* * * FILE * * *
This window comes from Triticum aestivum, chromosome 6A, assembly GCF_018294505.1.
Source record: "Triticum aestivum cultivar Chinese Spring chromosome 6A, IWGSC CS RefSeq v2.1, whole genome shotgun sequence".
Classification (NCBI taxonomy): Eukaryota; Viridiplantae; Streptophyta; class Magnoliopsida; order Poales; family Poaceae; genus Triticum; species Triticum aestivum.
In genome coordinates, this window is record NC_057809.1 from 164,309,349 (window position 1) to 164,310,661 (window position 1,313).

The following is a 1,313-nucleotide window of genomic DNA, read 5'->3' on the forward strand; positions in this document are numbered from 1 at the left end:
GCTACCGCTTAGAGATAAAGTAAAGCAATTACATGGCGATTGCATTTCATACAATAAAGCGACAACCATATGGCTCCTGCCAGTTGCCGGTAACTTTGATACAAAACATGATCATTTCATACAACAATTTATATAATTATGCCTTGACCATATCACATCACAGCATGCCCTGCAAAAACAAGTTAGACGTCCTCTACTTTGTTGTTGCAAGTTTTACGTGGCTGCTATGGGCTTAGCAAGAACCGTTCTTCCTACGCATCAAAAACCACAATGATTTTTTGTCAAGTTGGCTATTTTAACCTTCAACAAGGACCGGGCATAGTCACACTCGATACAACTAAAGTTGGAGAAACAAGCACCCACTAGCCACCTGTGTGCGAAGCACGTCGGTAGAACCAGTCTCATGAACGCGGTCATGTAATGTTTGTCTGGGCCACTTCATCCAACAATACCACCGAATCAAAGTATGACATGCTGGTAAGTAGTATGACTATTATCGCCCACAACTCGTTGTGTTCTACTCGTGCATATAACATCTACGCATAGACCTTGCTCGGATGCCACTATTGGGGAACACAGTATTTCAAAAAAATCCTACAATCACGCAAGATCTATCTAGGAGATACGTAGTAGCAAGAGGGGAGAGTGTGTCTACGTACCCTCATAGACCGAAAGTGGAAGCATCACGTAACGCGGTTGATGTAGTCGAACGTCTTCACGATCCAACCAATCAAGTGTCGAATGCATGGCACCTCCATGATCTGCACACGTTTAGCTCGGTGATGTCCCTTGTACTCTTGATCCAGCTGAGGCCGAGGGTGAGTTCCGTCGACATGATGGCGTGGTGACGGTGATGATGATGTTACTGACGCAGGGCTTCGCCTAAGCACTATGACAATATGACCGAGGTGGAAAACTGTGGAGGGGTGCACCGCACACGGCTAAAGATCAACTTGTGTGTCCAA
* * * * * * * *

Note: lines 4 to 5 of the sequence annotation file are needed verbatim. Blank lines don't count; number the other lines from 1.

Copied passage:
In genome coordinates, this window is record NC_057809.1 from 164,309,349 (window position 1) to 164,310,661 (window position 1,313).

The following is a 1,313-nucleotide window of genomic DNA, read 5'->3' on the forward strand; positions in this document are numbered from 1 at the left end: